Strengthening the IT law

THE IT Act has been strengthened with the Information Technology Act Amendment Bill 2006, and among other things, the quantum of punishment for cyber terrorism has been increased to life imprisonment and accessing or distributing child pornography has been made illegal. However, many offences have been made bailable. The Bill awaits the President’s assent to become a law.

There is no doubt that with the increasing use of the Internet in India, more and more instances of misuse are cropping up, and thus there is need to plug the loopholes in the legal framework.

Such loopholes become evident when we take the recent case of a video of a Noida girl doing striptease that has been making the rounds on the Internet. The video was distributed widely through the Net apparently after her estranged boyfriend released it.

Both are B-school students and now the police has registered a case under section 506 and 507 (threat to murder) of the IPC since the victim’s family has not complained about the MMS scandal.

Why was the case not registered under the IT Act? The police version is that no complaint was made about the MMS, another fact is that the police felt that the provisions of the Act are not strong enough.

The Internet became commercially available in India in 1995 and since then, there have been only a few convictions for IT-related crimes.

In April 2001, following a complaint regarding vulgar remarks about a girl studying in Class XI and her classmates, the police in Delhi arrested a male class fellow of the girl who had made the website. The case went to the juvenile court.

In 2003, a person was convicted for a credit card fraud. It was the nation’s first cyber conviction through the CBI, though the IT Act was not invoked, and the man was convicted under sections 418, 419 and 420 of IPC.

The first case convicted under Section 67 of the Information Technology Act 2000 in India related to the posting of obscene messages about a woman on the Internet and resulted in the conviction, in 2004, of a spurned suitor from Mumbai.

There have been a few other convictions, but governments the world over are struggling to deal with crimes perpetuated on the Internet, and since criminals can be located far away from where the crime takes place, there are many problems of jurisdiction and geographical boundaries.

It was the United Nations that took the lead. On January 30, 1997, the United Nations Commission on International Trade Law adopted the Model Law on Electronic Commerce, which recommended that in view of the need for uniformity of the law applicable to alternatives to paper-based methods of communication and storage of information, all countries make their laws similar to the model law.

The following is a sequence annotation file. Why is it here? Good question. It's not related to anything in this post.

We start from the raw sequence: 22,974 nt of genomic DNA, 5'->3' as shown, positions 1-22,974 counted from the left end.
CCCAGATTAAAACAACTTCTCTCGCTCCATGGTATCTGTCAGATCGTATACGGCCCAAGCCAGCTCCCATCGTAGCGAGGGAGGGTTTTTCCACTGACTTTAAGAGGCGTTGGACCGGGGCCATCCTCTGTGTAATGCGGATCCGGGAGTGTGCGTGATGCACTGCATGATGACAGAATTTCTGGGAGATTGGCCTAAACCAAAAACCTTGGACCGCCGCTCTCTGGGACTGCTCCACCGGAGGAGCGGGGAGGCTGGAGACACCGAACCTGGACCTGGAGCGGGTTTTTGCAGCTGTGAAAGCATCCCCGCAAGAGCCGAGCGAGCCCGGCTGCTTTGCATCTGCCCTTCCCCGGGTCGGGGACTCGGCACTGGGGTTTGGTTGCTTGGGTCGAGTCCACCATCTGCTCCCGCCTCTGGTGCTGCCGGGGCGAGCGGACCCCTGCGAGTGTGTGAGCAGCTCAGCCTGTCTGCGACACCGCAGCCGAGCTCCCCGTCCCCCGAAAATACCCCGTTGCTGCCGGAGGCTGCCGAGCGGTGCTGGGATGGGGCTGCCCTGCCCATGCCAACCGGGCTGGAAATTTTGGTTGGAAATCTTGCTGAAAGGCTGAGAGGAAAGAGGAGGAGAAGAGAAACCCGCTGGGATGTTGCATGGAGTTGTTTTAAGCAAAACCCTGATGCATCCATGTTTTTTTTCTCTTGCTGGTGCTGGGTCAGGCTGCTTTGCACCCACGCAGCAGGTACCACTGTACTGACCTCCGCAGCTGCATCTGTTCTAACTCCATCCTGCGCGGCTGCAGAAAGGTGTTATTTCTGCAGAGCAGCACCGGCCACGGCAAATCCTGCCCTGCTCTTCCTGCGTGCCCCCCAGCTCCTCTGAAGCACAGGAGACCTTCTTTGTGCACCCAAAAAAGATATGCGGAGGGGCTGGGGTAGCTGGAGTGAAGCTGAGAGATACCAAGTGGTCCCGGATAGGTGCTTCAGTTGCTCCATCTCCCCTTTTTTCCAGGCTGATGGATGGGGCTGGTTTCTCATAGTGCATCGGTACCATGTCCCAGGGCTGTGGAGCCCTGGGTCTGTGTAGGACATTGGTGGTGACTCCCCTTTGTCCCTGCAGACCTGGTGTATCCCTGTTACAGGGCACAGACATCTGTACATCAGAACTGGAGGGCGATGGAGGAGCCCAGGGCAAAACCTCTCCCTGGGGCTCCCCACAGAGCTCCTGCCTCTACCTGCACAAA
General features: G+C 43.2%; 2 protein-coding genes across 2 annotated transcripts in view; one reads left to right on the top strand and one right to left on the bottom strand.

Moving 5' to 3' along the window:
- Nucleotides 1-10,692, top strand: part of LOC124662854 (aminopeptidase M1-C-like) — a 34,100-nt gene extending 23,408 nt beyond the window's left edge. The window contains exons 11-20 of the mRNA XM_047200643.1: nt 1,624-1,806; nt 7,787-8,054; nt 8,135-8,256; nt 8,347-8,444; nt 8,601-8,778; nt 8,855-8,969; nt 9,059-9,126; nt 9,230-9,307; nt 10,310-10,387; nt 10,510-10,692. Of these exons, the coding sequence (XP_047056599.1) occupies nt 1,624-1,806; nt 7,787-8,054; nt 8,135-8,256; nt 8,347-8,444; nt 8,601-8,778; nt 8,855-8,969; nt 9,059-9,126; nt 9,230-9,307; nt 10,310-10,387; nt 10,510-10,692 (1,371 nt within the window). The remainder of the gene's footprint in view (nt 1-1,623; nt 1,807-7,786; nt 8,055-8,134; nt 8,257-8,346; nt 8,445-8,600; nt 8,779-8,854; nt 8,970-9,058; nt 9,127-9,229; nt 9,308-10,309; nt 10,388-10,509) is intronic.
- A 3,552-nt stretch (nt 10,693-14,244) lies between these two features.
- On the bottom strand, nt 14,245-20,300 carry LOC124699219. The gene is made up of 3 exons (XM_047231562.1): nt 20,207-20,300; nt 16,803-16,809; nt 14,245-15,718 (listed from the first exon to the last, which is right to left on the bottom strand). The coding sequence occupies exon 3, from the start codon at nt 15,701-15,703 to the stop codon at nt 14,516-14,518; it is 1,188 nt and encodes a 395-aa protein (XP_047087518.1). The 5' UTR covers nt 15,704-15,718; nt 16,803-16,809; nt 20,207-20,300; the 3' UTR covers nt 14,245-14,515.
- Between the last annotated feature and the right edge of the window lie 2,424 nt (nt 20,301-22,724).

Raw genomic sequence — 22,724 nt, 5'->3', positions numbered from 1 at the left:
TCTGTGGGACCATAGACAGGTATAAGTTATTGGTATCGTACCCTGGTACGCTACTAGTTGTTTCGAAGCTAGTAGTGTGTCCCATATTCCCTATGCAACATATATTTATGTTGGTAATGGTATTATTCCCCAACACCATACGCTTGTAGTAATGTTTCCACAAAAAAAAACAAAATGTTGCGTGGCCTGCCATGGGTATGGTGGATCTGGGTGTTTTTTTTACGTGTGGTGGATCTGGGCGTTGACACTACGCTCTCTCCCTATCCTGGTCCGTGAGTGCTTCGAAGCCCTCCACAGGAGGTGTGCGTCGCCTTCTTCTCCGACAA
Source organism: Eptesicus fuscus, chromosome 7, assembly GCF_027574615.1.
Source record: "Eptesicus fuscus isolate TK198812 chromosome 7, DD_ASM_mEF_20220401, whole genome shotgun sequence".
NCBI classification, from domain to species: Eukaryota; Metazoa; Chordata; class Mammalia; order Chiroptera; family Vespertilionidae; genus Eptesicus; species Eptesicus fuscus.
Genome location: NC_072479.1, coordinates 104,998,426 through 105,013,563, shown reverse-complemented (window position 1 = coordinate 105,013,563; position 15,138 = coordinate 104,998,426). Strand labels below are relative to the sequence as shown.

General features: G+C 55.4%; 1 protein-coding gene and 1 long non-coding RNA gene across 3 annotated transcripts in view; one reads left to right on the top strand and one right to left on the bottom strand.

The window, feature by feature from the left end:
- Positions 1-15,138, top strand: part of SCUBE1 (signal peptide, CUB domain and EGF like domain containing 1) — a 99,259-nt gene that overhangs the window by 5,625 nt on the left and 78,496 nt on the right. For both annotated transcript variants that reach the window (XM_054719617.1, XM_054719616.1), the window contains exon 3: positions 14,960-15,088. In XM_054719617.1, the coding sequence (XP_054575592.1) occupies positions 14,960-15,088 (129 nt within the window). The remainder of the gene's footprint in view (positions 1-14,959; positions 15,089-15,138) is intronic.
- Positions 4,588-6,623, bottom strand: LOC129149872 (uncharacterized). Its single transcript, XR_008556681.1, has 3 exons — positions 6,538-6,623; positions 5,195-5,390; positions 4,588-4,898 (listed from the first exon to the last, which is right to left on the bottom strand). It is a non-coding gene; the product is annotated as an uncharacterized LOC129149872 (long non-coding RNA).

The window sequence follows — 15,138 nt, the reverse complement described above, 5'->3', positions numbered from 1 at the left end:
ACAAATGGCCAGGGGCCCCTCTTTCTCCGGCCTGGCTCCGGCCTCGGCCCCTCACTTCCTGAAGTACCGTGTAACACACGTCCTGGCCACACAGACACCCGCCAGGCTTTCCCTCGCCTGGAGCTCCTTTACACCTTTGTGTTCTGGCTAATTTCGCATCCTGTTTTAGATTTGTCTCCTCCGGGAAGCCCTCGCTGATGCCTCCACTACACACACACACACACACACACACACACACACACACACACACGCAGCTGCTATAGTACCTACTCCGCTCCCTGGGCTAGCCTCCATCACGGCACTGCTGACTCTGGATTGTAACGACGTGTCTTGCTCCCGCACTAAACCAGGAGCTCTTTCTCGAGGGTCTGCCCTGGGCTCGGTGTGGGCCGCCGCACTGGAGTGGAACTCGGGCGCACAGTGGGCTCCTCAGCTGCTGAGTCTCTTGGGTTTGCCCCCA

The E-Commerce Act 1998, brought out by the Ministry of Commerce, was a response to the UN’s recommendation. When the Ministry of Information and Communication Technology was formed, it steered the “Information Technology Bill 1999” which was notified into an Act with effect from October 17, 2000.

Because of the constantly changing situation in the cyber world, amendments to the Act became necessary and following the recommendations of an expert committee, the Amendment Bill 2006 was passed by Parliament on December 23, 2008.

Among the crimes that have been defined in the Act are child pornography, cyber terrorism, phishing, cyber stalking, defamation, impersonation and stealing passwords, and spam.

While there is do doubt that the full might of the law should be used to curb crimes, there are doubts about how effective such laws are in the absence of sensitising those who will implement the law, especially the police.

While the feeling of impunity among those who misuse the Internet should no doubt go, at the same time there are concerns that the government’s control over IT has been ratcheted up a bit too much.

There is too much focus on adding new forms of cyber crimes but not enough concern about privacy of users. There are not enough provisions to deal with issues like integrity of data and breach of privacy.

For example, there are apprehensions that Section 66A can be misused. The section seeks to punish by imprisonment up to two years and a fine, anyone who uses cell phones, PDAs, etc., to communicate any text, video, audio or image that is grossly offensive or has a menacing character; or any content to annoy, inconvenience, danger, obstruction, insult, etc.

While a few would argue with the first part of the statement, many forums on the Internet are worried that the later part would give ammunition to an estranged friend to carry on a vendetta.

Like other Bills passed by our lawmakers in a hurry at the end of the last Parliament’s session, the IT Act amendment too needed to be studied and debated more. While the idea of keeping the Net clean is appealing and the government has done well to plug many loopholes in the existing law, we must remember that cyber crime is here to stay, and we need concerted efforts through various agencies to fight it.

The article was published in The Tribune on February 27, 2009